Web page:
For me, comfort with a saddle has had a lot more to do with 1) my fitness (e.g. how much time in the saddle, my fitness, my weight, etc.) and 2) how the saddle was set up (e.g. height, tilt, fore-aft position). My comfort has had very little to do with the saddle itself. There are saddles I like better than others, but all of them work fine.


-----------
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Old 04-12-18, 10:08 AM
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Also, donít trust what you read online about saddles. One manís comfort is anotherís torture.

Case in point: I bought a new road bike a few weeks back and I wanted a new saddle. Iíve always sat in Brooks leather saddles , but wanted something a bit more ďsportyĒ for my rod bike. Online, people rave about the new Brooks Cambium, say itís just like riding a fully broken-in leather saddle. So I bought one.

Sadly, the cambium fits my butt like a concrete block. I gave it a couple weeks and now Iím in pain, my butt hurt enough the other night that I had trouble sleeping. Not a good saddle for me.

So I slapped my dorky sprung brooks flyer on my new road bike, and my commute this morning was like riding on air. Clearly I need an old fashion leather saddle (although Iím definitely replacing it with the unsprung version).

Try out as many saddles as you can, one will eventually work and it might be different than the one the internet says to buy.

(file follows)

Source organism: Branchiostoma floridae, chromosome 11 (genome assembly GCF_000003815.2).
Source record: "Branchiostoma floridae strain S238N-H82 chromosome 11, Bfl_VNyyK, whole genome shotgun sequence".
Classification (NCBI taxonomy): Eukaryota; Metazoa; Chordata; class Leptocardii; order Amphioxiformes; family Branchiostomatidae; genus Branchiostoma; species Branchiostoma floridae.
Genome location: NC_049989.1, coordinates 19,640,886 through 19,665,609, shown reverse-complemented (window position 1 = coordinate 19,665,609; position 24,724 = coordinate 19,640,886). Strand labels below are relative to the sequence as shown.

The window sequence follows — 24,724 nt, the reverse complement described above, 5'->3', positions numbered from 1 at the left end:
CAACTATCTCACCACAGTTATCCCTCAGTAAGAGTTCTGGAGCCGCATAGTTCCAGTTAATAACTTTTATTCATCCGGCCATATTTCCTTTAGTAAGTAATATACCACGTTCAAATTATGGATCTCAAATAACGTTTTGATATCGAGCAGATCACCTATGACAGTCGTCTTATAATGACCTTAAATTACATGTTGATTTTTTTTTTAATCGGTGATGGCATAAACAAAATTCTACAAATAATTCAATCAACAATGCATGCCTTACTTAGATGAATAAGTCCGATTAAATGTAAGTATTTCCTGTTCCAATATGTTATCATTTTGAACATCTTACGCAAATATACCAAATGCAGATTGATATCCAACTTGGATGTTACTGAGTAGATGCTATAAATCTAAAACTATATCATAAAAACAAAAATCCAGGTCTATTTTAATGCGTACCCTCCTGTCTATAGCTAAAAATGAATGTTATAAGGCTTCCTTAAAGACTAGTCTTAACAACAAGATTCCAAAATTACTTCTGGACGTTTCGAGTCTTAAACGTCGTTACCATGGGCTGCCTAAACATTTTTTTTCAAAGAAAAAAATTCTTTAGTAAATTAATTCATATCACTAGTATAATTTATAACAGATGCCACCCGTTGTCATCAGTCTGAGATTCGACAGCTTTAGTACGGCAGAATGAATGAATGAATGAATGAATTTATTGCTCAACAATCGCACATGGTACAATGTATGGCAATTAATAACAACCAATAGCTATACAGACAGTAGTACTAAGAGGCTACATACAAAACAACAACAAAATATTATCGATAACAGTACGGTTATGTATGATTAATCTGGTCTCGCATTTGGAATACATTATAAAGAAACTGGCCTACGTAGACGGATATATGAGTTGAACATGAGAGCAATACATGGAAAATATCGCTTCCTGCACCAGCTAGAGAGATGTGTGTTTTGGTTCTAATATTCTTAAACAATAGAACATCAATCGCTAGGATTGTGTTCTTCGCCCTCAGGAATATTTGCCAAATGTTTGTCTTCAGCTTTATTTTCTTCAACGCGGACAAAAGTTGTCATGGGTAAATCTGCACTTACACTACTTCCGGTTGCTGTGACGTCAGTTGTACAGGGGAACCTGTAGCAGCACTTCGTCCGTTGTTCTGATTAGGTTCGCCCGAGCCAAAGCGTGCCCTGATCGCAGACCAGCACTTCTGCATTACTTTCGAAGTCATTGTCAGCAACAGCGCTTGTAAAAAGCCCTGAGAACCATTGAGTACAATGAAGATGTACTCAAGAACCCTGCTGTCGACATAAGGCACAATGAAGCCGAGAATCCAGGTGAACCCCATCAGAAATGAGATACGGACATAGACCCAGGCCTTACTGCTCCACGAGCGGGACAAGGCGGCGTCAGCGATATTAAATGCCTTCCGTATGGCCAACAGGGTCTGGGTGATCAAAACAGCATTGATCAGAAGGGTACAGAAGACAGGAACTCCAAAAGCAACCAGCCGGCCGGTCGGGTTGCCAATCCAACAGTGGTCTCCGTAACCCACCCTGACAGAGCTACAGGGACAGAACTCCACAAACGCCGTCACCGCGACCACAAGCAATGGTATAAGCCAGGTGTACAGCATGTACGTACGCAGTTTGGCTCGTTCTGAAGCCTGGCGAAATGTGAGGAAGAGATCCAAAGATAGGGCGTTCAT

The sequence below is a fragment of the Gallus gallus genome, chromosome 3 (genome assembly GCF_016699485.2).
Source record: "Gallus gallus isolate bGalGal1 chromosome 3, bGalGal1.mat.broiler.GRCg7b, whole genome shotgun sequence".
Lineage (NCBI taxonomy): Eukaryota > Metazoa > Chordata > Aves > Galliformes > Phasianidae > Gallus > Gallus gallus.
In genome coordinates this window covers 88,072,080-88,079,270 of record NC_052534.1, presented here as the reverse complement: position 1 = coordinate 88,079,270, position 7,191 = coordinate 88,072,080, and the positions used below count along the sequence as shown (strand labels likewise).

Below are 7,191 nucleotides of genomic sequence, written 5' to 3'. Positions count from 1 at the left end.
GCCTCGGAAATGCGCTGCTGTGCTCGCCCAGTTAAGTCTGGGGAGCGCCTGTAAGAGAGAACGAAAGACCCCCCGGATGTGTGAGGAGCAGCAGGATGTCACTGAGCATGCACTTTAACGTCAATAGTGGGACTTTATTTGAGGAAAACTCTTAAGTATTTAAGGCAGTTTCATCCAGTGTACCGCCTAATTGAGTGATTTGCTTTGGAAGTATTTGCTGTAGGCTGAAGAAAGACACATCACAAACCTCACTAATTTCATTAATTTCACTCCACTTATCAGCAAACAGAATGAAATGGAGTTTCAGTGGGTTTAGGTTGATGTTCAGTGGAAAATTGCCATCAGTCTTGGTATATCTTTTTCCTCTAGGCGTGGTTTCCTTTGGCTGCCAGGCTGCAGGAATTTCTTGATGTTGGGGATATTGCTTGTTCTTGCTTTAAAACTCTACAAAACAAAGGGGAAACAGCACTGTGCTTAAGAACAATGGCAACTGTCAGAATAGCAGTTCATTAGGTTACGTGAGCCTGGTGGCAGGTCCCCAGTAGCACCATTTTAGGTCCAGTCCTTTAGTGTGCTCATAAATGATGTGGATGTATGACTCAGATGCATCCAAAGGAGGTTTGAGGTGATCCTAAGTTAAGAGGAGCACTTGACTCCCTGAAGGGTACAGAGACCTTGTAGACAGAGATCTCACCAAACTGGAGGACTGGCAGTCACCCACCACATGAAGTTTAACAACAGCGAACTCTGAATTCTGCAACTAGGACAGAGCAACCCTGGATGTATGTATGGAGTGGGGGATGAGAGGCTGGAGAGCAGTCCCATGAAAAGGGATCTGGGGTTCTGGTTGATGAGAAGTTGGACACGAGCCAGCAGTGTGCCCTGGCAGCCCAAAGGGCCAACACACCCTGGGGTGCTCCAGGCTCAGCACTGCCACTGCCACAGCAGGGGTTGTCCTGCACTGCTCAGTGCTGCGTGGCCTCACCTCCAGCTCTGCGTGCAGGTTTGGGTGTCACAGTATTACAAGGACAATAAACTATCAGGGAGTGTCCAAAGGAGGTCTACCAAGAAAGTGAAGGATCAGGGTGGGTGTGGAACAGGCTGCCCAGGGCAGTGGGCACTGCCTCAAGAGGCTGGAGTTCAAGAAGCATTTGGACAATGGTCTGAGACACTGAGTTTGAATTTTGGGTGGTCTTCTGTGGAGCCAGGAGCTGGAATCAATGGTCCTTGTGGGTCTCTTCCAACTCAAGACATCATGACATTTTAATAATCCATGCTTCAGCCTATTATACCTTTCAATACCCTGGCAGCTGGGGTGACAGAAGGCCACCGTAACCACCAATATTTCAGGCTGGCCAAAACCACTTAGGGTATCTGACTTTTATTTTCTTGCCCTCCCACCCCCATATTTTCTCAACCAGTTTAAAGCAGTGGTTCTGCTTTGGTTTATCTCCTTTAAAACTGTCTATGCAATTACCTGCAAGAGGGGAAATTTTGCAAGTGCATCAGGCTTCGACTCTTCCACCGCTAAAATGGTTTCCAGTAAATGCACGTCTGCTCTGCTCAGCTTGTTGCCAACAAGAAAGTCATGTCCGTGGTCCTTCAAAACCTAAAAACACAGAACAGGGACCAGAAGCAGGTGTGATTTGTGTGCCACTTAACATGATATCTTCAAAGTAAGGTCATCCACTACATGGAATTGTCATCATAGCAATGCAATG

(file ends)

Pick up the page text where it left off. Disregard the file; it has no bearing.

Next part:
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Old 04-12-18, 10:22 AM
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A Unitarian-Universalist philosophy .. much is good, but in the case of bike-saddles you have to try it to learn..

male or female? 'unisex' is a name for a saddle that is adequate for both, but maybe not perfect for either..


Over the decades , though I did gain some weigh, I still have the same pelvis, so what road saddle I got in 1975, a Brooks team pro ,
still is OK on that bike..

though on more recent bikes or those I have changed my posture to more upright my saddle choice has changed somewhat.


and on a bike tour I was OK with Plastic bags over the saddle in the rain, but day to day I use a saddle that itself is OK if it gets wet.








....

Last edited by fietsbob; 04-12-18 at 12:28 PM.
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Old 04-12-18, 12:17 PM
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A great saddle is both fast and comfortable. Generally, comfortable is fast.
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Old 04-12-18, 06:58 PM
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I like wilderness trail bikes saddles. Pure model with chrome moly rails. It has just enough padding for me to be comfortable.
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Old 04-12-18, 09:37 PM
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+1 re: Bike fit. Set up makes a HUGE difference. A good LBS will be able to set you up just fine.

Originally Posted by SkyDog75
Age is almost irrelevant.
Age is kind of important when it comes to leather saddles; otherwise I mostly agree with your comments.

To wit: so far, the most comfortable saddle I've ridden, the one that fits my particular butt the best, was an old Ideale touring saddle. It was a 'womens' design and Ideale's answer to the Brooks B72; similar but smaller overall, a little narrower & a little on the stubby side (as most are Ideale saddles when compared to a Brooks).